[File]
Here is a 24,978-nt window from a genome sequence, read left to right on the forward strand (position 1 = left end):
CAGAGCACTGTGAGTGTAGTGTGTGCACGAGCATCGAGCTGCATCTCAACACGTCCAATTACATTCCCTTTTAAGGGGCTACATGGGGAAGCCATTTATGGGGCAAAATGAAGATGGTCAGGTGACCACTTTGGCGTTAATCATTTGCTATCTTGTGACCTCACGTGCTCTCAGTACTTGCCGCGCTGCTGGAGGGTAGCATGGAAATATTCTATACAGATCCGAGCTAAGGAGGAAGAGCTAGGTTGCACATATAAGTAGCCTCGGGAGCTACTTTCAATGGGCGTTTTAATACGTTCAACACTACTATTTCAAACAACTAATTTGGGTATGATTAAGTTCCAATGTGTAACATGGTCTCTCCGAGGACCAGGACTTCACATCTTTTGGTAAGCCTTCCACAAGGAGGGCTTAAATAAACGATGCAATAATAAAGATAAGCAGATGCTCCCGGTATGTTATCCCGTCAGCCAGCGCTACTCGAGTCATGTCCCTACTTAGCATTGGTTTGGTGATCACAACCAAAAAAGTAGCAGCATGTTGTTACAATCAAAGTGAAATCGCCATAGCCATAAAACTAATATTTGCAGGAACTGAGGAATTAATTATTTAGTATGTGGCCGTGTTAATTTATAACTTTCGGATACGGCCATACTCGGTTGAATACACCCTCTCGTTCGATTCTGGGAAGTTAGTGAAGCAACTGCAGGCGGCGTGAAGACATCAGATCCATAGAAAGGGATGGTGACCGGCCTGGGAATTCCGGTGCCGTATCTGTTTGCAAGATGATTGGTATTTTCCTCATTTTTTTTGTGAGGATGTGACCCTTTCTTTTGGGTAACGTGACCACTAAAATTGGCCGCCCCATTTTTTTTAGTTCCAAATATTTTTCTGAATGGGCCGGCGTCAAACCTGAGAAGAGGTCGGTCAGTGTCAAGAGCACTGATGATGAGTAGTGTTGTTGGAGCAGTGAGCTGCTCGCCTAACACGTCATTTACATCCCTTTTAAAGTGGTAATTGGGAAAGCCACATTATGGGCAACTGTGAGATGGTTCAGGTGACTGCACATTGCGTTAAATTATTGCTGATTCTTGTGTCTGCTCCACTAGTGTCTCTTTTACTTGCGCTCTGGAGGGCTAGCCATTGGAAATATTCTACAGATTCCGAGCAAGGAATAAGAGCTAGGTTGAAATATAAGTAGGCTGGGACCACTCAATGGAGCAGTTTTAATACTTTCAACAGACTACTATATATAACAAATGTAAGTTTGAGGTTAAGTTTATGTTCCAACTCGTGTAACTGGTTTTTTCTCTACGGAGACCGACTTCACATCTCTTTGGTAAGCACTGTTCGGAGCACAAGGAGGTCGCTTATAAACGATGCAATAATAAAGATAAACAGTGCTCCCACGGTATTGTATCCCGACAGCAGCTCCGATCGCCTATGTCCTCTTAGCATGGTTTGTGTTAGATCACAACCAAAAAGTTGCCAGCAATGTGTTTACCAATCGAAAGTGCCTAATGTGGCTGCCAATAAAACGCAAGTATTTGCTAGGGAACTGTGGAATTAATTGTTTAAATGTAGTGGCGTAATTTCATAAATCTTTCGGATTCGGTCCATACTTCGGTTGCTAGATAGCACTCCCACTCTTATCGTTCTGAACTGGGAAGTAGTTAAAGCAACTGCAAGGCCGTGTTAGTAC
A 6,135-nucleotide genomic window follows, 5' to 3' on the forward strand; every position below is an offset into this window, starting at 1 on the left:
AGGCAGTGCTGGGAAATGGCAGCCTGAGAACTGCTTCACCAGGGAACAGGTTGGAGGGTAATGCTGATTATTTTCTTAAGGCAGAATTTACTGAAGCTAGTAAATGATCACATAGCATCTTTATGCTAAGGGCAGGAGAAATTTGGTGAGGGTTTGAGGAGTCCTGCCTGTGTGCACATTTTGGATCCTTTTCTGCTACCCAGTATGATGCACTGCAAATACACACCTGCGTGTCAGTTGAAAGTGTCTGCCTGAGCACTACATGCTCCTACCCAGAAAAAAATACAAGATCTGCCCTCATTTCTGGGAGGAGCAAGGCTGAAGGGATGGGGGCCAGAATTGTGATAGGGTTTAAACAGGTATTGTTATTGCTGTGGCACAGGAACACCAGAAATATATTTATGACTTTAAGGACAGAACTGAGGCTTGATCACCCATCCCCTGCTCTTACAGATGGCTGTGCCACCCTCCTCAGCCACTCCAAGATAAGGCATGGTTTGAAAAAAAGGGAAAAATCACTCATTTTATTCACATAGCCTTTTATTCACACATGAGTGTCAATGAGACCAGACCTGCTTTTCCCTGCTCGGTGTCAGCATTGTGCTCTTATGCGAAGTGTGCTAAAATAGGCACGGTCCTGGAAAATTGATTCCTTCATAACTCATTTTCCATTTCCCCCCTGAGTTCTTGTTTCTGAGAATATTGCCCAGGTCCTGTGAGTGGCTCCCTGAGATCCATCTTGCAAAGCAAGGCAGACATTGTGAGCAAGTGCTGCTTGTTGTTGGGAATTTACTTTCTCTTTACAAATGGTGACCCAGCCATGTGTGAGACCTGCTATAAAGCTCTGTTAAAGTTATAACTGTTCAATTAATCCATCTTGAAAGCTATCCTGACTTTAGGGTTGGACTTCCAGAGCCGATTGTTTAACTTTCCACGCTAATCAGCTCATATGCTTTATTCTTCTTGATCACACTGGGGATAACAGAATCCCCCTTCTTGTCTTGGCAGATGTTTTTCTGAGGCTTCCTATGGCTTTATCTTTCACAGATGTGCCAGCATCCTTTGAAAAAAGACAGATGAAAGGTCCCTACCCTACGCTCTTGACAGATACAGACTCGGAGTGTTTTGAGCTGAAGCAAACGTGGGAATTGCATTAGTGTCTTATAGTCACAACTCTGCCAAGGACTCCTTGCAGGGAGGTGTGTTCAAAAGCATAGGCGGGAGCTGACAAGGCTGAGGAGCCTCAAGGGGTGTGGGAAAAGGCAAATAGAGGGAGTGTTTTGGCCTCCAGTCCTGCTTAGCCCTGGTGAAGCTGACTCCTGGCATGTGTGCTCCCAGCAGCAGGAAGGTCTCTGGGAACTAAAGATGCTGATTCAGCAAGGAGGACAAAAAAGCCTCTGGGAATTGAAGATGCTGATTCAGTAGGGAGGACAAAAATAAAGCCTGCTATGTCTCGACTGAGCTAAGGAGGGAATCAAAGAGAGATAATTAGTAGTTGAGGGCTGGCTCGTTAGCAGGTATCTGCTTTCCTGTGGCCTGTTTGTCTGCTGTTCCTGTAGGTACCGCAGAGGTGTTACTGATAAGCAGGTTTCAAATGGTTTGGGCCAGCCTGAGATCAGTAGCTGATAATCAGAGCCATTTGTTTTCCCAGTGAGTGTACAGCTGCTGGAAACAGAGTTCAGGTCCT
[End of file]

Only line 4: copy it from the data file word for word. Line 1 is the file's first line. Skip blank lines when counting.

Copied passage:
AGGCAGTGCTGGGAAATGGCAGCCTGAGAACTGCTTCACCAGGGAACAGGTTGGAGGGTAATGCTGATTATTTTCTTAAGGCAGAATTTACTGAAGCTAGTAAATGATCACATAGCATCTTTATGCTAAGGGCAGGAGAAATTTGGTGAGGGTTTGAGGAGTCCTGCCTGTGTGCACATTTTGGATCCTTTTCTGCTACCCAGTATGATGCACTGCAAATACACACCTGCGTGTCAGTTGAAAGTGTCTGCCTGAGCACTACATGCTCCTACCCAGAAAAAAATACAAGATCTGCCCTCATTTCTGGGAGGAGCAAGGCTGAAGGGATGGGGGCCAGAATTGTGATAGGGTTTAAACAGGTATTGTTATTGCTGTGGCACAGGAACACCAGAAATATATTTATGACTTTAAGGACAGAACTGAGGCTTGATCACCCATCCCCTGCTCTTACAGATGGCTGTGCCACCCTCCTCAGCCACTCCAAGATAAGGCATGGTTTGAAAAAAAGGGAAAAATCACTCATTTTATTCACATAGCCTTTTATTCACACATGAGTGTCAATGAGACCAGACCTGCTTTTCCCTGCTCGGTGTCAGCATTGTGCTCTTATGCGAAGTGTGCTAAAATAGGCACGGTCCTGGAAAATTGATTCCTTCATAACTCATTTTCCATTTCCCCCCTGAGTTCTTGTTTCTGAGAATATTGCCCAGGTCCTGTGAGTGGCTCCCTGAGATCCATCTTGCAAAGCAAGGCAGACATTGTGAGCAAGTGCTGCTTGTTGTTGGGAATTTACTTTCTCTTTACAAATGGTGACCCAGCCATGTGTGAGACCTGCTATAAAGCTCTGTTAAAGTTATAACTGTTCAATTAATCCATCTTGAAAGCTATCCTGACTTTAGGGTTGGACTTCCAGAGCCGATTGTTTAACTTTCCACGCTAATCAGCTCATATGCTTTATTCTTCTTGATCACACTGGGGATAACAGAATCCCCCTTCTTGTCTTGGCAGATGTTTTTCTGAGGCTTCCTATGGCTTTATCTTTCACAGATGTGCCAGCATCCTTTGAAAAAAGACAGATGAAAGGTCCCTACCCTACGCTCTTGACAGATACAGACTCGGAGTGTTTTGAGCTGAAGCAAACGTGGGAATTGCATTAGTGTCTTATAGTCACAACTCTGCCAAGGACTCCTTGCAGGGAGGTGTGTTCAAAAGCATAGGCGGGAGCTGACAAGGCTGAGGAGCCTCAAGGGGTGTGGGAAAAGGCAAATAGAGGGAGTGTTTTGGCCTCCAGTCCTGCTTAGCCCTGGTGAAGCTGACTCCTGGCATGTGTGCTCCCAGCAGCAGGAAGGTCTCTGGGAACTAAAGATGCTGATTCAGCAAGGAGGACAAAAAAGCCTCTGGGAATTGAAGATGCTGATTCAGTAGGGAGGACAAAAATAAAGCCTGCTATGTCTCGACTGAGCTAAGGAGGGAATCAAAGAGAGATAATTAGTAGTTGAGGGCTGGCTCGTTAGCAGGTATCTGCTTTCCTGTGGCCTGTTTGTCTGCTGTTCCTGTAGGTACCGCAGAGGTGTTACTGATAAGCAGGTTTCAAATGGTTTGGGCCAGCCTGAGATCAGTAGCTGATAATCAGAGCCATTTGTTTTCCCAGTGAGTGTACAGCTGCTGGAAACAGAGTTCAGGTCCT